This name for the new planet was not well-received beyond British shores, since it was seen as yet further evidence of English imperialism. The French astronomer, Joseph Jérôme Lalande, suggested that it should be called Herschel to honor the man who discovered it. The German astronomer, Johann Elert Bode, urged that the pattern of naming planets after ancient gods should be continued. Bode contended that as Saturn was the father of Jupiter, this new planet should be called Uranus, who was the Greek god of the sky, and the father of Saturn. Bode’s recommendation became the most commonly accepted in the countries outside the British Isles. But in England, the new planet continued to be called Georgium Sidus. It was not until 1850, when HM Nautical Almanac Office officially converted to the use of the name Uranus in their publications, that the name became widely used in Britain.
As a composer and musician in Bath, Herschel made a modest living. He lived with his sister, Caroline, also a musician and singer, in a small house on New King Street. Though music was the focus of his professional life, he devoted his free time to his true love, astronomy. He also spent much of his limited income on the materials and tools he needed to build telescopes to his own design, as he was not satisfied with those instruments available at the time. The discovery of Georgium Sidus brought Herschel’s superior telescopes to the attention of professional and amateur astronomers through England and across the Continent. He continued to enhance and improve his telescope designs throughout his life. He sold some of his instruments to other astronomers, both professional and amateur. His customers included the King of Spain and Lucien Bonaparte, younger brother of the Emperor.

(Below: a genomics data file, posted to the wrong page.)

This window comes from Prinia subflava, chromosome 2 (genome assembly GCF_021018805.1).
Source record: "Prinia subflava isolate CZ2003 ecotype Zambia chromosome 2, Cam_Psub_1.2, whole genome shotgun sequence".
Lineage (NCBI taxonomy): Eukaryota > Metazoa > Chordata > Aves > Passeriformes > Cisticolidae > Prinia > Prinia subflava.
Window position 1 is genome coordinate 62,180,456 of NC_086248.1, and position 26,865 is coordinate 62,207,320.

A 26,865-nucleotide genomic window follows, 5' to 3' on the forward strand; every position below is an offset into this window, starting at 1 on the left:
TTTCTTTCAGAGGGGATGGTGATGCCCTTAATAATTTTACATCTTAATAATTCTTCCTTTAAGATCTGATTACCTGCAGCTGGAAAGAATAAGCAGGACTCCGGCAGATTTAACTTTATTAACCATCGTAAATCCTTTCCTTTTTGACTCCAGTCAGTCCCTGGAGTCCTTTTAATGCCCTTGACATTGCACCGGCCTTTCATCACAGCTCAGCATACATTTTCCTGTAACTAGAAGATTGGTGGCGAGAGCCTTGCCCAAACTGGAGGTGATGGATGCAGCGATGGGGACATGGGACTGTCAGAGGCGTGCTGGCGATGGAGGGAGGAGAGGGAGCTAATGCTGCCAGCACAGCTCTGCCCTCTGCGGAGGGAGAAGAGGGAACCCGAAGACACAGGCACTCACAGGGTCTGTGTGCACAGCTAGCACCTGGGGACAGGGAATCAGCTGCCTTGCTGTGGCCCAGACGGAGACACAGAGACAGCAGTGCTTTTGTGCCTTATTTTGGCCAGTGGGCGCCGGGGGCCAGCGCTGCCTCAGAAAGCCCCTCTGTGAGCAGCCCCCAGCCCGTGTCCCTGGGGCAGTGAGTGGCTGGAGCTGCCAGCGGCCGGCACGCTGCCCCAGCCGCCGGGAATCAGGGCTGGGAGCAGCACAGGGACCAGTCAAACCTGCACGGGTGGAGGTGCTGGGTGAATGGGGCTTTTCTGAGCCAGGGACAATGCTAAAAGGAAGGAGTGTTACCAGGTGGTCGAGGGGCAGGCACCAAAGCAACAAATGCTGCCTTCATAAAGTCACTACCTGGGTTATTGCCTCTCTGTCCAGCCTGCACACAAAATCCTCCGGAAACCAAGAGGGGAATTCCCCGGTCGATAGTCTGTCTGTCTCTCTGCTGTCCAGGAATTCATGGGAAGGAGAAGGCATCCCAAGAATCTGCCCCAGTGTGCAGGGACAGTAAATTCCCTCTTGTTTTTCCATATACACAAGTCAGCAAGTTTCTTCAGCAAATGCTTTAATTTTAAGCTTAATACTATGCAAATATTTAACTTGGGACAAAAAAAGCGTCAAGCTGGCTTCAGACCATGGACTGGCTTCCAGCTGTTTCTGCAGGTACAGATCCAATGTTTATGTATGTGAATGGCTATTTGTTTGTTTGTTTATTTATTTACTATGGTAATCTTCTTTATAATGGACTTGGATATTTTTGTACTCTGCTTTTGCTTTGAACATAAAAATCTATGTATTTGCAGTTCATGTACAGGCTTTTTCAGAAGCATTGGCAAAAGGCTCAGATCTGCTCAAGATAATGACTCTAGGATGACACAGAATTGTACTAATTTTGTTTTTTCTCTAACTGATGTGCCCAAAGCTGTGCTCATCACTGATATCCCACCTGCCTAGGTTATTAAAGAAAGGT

In 1782, the stipend which Herschel received from George III came with his appointment as the Royal Astronomer. This new position and income enabled him to abandon music and devote himself completely to astronomy. Over the course of his astronomical career he discovered two of the moons of Uranus, and described one of the rings of the seventh planet, through they were not seen through a telescope until 1977, and not photographed until 1986, when Voyager 2 recorded the complete system of rings around Uranus. He also discovered the existence of infrared radiation, among his many important discoveries.
Herschel and his sister lived for a time in Berkshire, before they were offered a home near Windsor. Several members of the Royal Family would visit Herschel in his new home so that they could view the heavens through his powerful telescopes. His home became known as Observatory House and he lived there for the remainder of his life. His stipend and the income from the sale of his telescopes enabled him to afford to marry and support a family. His son, John, followed in his footsteps as an astronomer. Both his sister, Caroline, and his wife, Mary, often served as his assistants.